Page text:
52Te Tellerium

Year Discovered

1783

Discovered By

Baron Franz Joseph Muller von Reichenstein of Austria/Hungary

Biological Rating

Not necessary for life.

Description

Named from the Latin word meaning “earth”, tellurium is a metalloid element, that has a very metallic silvery-white appearance. It is very brittle and is unreactive with water and some acids. It does react with air. It is used in semiconductors, electronics, ceramics and catalysts, especially in the petroleum industry. It is used in alloys, especially with steel and copper to improve ductility, and with lead to prevent corrosion. It has an odd side effect in humans––ingesting even a very small amount will cause terrible garlic breath and body odor.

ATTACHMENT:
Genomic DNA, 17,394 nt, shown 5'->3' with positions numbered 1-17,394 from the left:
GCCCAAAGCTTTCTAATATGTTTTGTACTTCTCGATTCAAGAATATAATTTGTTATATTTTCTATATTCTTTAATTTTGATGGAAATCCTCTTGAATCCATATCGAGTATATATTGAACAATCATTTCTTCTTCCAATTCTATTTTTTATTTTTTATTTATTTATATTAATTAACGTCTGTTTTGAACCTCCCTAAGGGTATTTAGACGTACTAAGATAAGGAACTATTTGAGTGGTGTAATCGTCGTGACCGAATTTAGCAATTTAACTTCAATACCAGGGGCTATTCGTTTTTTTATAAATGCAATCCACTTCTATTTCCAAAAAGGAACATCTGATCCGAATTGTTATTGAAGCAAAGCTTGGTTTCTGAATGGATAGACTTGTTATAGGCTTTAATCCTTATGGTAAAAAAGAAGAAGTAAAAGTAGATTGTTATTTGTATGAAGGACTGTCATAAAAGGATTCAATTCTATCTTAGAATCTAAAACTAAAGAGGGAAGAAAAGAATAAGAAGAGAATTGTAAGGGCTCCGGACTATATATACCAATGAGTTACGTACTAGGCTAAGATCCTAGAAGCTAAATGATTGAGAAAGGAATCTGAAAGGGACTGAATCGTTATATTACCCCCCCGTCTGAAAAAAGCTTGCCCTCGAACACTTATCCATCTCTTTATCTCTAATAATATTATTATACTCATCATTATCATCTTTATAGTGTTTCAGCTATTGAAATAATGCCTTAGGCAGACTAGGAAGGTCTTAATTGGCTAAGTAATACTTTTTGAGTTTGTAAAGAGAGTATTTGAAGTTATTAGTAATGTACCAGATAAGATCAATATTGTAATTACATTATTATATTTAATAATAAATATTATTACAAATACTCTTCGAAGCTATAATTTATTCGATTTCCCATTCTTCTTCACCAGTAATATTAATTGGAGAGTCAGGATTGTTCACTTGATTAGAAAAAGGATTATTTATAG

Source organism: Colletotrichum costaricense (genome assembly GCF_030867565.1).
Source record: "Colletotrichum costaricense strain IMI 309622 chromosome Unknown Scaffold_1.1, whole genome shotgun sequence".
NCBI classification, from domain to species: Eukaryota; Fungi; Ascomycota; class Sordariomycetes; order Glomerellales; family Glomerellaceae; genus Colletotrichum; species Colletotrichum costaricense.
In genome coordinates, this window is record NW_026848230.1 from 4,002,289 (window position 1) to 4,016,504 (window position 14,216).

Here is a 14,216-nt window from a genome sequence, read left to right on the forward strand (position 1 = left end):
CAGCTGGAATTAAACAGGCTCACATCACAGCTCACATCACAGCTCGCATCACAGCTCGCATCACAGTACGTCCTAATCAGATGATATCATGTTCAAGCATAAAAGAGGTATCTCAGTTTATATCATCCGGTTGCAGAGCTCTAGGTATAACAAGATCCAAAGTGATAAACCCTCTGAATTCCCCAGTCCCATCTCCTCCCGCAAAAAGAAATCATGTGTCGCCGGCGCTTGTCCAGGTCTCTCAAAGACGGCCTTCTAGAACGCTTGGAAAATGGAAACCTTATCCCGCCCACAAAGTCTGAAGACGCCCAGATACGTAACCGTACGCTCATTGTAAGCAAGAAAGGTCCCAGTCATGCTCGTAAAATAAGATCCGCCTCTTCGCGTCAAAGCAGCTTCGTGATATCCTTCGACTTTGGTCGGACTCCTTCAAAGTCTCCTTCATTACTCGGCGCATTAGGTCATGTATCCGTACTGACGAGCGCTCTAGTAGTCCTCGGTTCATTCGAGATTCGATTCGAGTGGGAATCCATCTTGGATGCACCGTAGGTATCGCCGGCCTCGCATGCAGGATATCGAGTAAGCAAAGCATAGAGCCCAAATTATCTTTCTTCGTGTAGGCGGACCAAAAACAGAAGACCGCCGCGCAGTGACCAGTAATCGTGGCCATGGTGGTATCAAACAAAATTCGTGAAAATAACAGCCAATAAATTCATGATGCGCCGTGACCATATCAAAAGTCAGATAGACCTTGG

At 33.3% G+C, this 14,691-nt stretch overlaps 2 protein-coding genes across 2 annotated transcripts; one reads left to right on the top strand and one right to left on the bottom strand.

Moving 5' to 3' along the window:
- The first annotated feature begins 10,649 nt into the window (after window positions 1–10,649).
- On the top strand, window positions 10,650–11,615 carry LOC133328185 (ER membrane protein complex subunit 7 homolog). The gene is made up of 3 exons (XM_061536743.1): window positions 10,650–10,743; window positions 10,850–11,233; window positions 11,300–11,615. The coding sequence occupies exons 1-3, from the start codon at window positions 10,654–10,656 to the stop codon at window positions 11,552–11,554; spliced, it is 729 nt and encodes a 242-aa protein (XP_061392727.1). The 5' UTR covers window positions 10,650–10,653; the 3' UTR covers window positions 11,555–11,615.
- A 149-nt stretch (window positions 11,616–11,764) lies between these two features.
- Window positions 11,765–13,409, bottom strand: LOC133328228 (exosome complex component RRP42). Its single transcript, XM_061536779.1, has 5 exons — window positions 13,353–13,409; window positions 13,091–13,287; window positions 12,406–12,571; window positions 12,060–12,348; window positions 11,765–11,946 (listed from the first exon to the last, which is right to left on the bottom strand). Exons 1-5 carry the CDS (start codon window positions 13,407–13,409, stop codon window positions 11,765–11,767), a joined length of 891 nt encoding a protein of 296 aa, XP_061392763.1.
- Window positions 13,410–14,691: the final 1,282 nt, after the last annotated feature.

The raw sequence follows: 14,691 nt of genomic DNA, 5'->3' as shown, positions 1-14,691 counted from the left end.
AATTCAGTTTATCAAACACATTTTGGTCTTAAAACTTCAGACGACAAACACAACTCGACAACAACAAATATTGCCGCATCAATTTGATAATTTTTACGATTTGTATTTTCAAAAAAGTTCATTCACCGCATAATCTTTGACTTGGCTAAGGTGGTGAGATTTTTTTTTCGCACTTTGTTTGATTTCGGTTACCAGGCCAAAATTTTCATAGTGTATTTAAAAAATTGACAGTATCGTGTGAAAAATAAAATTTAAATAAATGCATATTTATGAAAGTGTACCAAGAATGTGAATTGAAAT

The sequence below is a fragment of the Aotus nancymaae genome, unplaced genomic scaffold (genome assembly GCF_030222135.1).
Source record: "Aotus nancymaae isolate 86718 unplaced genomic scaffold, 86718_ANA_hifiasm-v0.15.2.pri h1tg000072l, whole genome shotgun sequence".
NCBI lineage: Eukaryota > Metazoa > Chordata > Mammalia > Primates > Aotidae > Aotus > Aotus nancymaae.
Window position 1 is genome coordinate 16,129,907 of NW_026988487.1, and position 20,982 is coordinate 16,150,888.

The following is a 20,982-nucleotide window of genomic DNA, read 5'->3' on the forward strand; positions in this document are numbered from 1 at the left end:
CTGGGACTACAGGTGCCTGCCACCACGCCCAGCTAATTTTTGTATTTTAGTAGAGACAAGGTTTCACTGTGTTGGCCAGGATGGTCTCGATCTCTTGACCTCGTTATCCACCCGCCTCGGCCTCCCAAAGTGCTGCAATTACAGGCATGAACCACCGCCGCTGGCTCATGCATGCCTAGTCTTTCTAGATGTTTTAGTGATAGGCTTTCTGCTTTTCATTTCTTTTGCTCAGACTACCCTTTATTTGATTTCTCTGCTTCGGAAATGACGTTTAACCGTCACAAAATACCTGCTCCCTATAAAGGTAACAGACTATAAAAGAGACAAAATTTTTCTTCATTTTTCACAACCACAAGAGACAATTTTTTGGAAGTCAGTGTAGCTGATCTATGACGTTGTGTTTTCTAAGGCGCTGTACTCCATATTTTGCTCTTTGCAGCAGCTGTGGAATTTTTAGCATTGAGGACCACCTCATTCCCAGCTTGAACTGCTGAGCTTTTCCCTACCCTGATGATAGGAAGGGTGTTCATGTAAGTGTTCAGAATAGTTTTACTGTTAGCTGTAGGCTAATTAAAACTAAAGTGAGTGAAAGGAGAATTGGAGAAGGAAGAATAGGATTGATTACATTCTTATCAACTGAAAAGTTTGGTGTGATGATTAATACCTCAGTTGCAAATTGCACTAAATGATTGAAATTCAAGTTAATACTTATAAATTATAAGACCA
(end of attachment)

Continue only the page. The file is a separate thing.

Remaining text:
Biological Benefits

Tellurium has no known biological use.

Role in Life Processes

No known benefits for life processes in plants and animals.

Sources

Tellurium is found in most copper ores and chiefly is obtained as a by-product of copper processing. Gold and silver forms compounds with tellurium––best known is calavarite (gold telluride). Other tellurium-bearing minerals include tellurite (tellurium oxide) and sylvanite. Tellurium is mined in Japan and Canada.